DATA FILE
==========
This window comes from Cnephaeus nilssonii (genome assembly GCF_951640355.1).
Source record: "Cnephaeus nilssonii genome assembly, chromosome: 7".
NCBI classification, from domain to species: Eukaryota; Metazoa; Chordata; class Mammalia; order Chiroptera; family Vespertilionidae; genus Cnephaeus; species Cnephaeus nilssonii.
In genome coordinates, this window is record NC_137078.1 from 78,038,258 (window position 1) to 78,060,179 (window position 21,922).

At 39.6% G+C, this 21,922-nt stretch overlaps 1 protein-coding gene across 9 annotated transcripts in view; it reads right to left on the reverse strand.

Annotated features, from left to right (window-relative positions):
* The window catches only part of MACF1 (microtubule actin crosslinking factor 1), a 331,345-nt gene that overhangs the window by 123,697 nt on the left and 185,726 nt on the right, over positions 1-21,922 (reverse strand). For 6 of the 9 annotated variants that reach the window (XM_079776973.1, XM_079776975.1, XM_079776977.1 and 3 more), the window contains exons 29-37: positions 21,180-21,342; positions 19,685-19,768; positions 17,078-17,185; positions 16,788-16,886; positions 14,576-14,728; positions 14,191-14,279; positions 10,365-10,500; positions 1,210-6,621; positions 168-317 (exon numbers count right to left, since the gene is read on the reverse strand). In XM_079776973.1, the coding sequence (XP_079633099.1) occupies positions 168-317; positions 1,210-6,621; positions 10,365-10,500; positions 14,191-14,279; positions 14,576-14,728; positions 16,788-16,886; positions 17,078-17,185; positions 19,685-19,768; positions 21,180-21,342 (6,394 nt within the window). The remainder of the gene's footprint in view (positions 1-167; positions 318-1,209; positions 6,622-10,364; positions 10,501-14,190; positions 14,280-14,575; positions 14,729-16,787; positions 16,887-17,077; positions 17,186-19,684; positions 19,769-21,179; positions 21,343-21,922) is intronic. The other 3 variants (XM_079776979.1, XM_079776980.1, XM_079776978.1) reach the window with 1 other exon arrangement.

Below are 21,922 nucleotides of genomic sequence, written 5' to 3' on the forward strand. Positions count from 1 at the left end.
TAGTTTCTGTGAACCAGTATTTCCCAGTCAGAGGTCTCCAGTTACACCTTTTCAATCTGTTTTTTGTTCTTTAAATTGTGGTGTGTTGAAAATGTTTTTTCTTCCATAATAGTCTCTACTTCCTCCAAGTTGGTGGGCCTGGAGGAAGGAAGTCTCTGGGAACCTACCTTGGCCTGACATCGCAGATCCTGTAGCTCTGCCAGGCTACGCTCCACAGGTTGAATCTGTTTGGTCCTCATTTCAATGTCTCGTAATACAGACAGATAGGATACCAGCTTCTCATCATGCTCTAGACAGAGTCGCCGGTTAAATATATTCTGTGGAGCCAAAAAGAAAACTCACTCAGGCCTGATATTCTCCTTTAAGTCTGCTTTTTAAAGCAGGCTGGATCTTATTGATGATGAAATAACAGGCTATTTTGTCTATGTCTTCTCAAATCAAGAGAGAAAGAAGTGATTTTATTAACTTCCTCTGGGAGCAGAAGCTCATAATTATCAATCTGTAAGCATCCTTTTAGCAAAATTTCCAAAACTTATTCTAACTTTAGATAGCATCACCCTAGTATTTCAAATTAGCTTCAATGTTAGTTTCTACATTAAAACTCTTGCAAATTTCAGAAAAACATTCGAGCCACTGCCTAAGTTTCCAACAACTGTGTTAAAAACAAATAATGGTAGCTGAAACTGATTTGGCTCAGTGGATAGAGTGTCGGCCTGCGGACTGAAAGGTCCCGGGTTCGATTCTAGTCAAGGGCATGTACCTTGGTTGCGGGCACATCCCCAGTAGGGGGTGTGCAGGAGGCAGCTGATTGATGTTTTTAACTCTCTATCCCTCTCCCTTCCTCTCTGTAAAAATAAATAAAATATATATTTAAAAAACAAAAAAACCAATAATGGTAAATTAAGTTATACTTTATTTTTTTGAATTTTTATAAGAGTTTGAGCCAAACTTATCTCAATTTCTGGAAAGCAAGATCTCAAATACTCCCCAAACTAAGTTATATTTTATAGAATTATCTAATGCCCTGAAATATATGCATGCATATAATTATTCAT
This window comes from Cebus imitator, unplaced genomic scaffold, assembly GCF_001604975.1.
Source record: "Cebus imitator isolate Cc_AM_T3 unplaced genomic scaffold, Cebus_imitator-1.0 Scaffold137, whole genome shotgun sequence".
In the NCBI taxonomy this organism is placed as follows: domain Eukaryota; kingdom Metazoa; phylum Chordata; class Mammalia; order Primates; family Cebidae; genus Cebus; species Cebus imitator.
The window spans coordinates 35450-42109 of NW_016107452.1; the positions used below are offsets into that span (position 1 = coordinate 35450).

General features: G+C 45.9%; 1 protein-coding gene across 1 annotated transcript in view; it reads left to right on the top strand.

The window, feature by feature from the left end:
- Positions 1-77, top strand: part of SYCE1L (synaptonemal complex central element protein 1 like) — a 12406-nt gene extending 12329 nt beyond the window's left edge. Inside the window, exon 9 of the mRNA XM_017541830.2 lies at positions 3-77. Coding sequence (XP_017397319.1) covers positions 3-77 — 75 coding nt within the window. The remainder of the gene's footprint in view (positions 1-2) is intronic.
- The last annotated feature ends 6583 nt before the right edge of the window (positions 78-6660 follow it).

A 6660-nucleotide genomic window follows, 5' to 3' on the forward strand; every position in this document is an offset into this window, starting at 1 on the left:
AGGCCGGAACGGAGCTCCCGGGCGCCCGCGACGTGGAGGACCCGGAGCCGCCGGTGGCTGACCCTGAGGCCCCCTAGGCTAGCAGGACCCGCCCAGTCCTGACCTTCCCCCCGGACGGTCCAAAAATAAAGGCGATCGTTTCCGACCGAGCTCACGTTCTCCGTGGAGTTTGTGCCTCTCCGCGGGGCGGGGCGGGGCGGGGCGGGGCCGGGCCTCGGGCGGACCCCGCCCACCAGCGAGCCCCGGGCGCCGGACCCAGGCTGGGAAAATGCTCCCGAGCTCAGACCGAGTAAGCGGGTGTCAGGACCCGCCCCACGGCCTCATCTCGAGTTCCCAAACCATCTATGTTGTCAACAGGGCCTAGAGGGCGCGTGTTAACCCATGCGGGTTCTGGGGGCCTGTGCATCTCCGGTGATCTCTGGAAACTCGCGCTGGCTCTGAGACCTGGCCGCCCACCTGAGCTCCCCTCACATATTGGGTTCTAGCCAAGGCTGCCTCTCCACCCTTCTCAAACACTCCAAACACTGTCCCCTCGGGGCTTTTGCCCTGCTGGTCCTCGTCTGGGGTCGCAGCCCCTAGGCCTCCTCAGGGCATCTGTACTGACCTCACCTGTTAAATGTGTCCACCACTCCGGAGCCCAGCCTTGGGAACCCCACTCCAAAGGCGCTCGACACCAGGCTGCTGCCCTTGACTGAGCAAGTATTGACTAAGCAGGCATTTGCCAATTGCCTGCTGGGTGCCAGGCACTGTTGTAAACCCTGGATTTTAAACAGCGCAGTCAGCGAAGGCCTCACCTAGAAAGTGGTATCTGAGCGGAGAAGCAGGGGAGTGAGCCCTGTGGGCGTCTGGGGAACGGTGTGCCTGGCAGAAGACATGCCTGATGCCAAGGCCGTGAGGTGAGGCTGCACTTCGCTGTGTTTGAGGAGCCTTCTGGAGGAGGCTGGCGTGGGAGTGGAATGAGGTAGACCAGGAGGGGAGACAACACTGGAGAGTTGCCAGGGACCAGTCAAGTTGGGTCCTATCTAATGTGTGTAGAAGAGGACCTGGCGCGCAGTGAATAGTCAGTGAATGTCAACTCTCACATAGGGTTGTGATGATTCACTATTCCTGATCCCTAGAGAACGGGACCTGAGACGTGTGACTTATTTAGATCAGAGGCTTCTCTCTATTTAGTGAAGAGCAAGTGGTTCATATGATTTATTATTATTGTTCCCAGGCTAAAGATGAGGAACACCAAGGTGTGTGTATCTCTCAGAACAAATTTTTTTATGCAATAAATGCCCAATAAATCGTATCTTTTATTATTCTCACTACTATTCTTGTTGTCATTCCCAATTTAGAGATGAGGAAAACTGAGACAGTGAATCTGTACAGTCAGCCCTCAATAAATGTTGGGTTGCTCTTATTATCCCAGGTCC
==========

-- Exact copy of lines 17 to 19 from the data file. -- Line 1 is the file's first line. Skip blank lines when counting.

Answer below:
- The last annotated feature ends 6583 nt before the right edge of the window (positions 78-6660 follow it).

A 6660-nucleotide genomic window follows, 5' to 3' on the forward strand; every position in this document is an offset into this window, starting at 1 on the left:
AGGCCGGAACGGAGCTCCCGGGCGCCCGCGACGTGGAGGACCCGGAGCCGCCGGTGGCTGACCCTGAGGCCCCCTAGGCTAGCAGGACCCGCCCAGTCCTGACCTTCCCCCCGGACGGTCCAAAAATAAAGGCGATCGTTTCCGACCGAGCTCACGTTCTCCGTGGAGTTTGTGCCTCTCCGCGGGGCGGGGCGGGGCGGGGCGGGGCCGGGCCTCGGGCGGACCCCGCCCACCAGCGAGCCCCGGGCGCCGGACCCAGGCTGGGAAAATGCTCCCGAGCTCAGACCGAGTAAGCGGGTGTCAGGACCCGCCCCACGGCCTCATCTCGAGTTCCCAAACCATCTATGTTGTCAACAGGGCCTAGAGGGCGCGTGTTAACCCATGCGGGTTCTGGGGGCCTGTGCATCTCCGGTGATCTCTGGAAACTCGCGCTGGCTCTGAGACCTGGCCGCCCACCTGAGCTCCCCTCACATATTGGGTTCTAGCCAAGGCTGCCTCTCCACCCTTCTCAAACACTCCAAACACTGTCCCCTCGGGGCTTTTGCCCTGCTGGTCCTCGTCTGGGGTCGCAGCCCCTAGGCCTCCTCAGGGCATCTGTACTGACCTCACCTGTTAAATGTGTCCACCACTCCGGAGCCCAGCCTTGGGAACCCCACTCCAAAGGCGCTCGACACCAGGCTGCTGCCCTTGACTGAGCAAGTATTGACTAAGCAGGCATTTGCCAATTGCCTGCTGGGTGCCAGGCACTGTTGTAAACCCTGGATTTTAAACAGCGCAGTCAGCGAAGGCCTCACCTAGAAAGTGGTATCTGAGCGGAGAAGCAGGGGAGTGAGCCCTGTGGGCGTCTGGGGAACGGTGTGCCTGGCAGAAGACATGCCTGATGCCAAGGCCGTGAGGTGAGGCTGCACTTCGCTGTGTTTGAGGAGCCTTCTGGAGGAGGCTGGCGTGGGAGTGGAATGAGGTAGACCAGGAGGGGAGACAACACTGGAGAGTTGCCAGGGACCAGTCAAGTTGGGTCCTATCTAATGTGTGTAGAAGAGGACCTGGCGCGCAGTGAATAGTCAGTGAATGTCAACTCTCACATAGGGTTGTGATGATTCACTATTCCTGATCCCTAGAGAACGGGACCTGAGACGTGTGACTTATTTAGATCAGAGGCTTCTCTCTATTTAGTGAAGAGCAAGTGGTTCATATGATTTATTATTATTGTTCCCAGGCTAAAGATGAGGAACACCAAGGTGTGTGTATCTCTCAGAACAAATTTTTTTATGCAATAAATGCCCAATAAATCGTATCTTTTATTATTCTCACTACTATTCTTGTTGTCATTCCCAATTTAGAGATGAGGAAAACTGAGACAGTGAATCTGTACAGTCAGCCCTCAATAAATGTTGGGTTGCTCTTATTATCCCAGGTCC